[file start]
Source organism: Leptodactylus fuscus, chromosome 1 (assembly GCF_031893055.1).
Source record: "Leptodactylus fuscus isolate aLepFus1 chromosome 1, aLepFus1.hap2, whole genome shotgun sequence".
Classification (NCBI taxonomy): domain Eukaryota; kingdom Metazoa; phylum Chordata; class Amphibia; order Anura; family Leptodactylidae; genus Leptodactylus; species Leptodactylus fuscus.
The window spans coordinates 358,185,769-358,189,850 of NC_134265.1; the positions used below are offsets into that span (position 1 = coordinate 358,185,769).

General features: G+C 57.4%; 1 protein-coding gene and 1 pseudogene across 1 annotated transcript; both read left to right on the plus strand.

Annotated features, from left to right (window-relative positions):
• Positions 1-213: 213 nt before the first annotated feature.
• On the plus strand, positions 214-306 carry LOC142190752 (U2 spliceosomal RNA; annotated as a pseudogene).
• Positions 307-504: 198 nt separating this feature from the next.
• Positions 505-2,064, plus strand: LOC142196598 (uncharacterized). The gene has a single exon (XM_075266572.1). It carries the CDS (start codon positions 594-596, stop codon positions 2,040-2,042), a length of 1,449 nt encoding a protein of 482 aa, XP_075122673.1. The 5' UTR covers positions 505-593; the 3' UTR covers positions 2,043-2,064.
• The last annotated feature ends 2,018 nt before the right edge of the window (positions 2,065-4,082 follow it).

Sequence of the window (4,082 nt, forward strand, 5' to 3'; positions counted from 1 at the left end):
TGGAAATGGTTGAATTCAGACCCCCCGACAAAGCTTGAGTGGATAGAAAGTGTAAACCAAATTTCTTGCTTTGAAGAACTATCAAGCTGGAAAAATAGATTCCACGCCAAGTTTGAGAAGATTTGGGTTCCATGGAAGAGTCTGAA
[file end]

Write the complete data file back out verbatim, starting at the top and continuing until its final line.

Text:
Source organism: Leptodactylus fuscus, chromosome 1 (assembly GCF_031893055.1).
Source record: "Leptodactylus fuscus isolate aLepFus1 chromosome 1, aLepFus1.hap2, whole genome shotgun sequence".
Classification (NCBI taxonomy): domain Eukaryota; kingdom Metazoa; phylum Chordata; class Amphibia; order Anura; family Leptodactylidae; genus Leptodactylus; species Leptodactylus fuscus.
The window spans coordinates 358,185,769-358,189,850 of NC_134265.1; the positions used below are offsets into that span (position 1 = coordinate 358,185,769).

General features: G+C 57.4%; 1 protein-coding gene and 1 pseudogene across 1 annotated transcript; both read left to right on the plus strand.

Annotated features, from left to right (window-relative positions):
• Positions 1-213: 213 nt before the first annotated feature.
• On the plus strand, positions 214-306 carry LOC142190752 (U2 spliceosomal RNA; annotated as a pseudogene).
• Positions 307-504: 198 nt separating this feature from the next.
• Positions 505-2,064, plus strand: LOC142196598 (uncharacterized). The gene has a single exon (XM_075266572.1). It carries the CDS (start codon positions 594-596, stop codon positions 2,040-2,042), a length of 1,449 nt encoding a protein of 482 aa, XP_075122673.1. The 5' UTR covers positions 505-593; the 3' UTR covers positions 2,043-2,064.
• The last annotated feature ends 2,018 nt before the right edge of the window (positions 2,065-4,082 follow it).

Sequence of the window (4,082 nt, forward strand, 5' to 3'; positions counted from 1 at the left end):
TGGAAATGGTTGAATTCAGACCCCCCGACAAAGCTTGAGTGGATAGAAAGTGTAAACCAAATTTCTTGCTTTGAAGAACTATCAAGCTGGAAAAATAGATTCCACGCCAAGTTTGAGAAGATTTGGGTTCCATGGAAGAGTCTGAA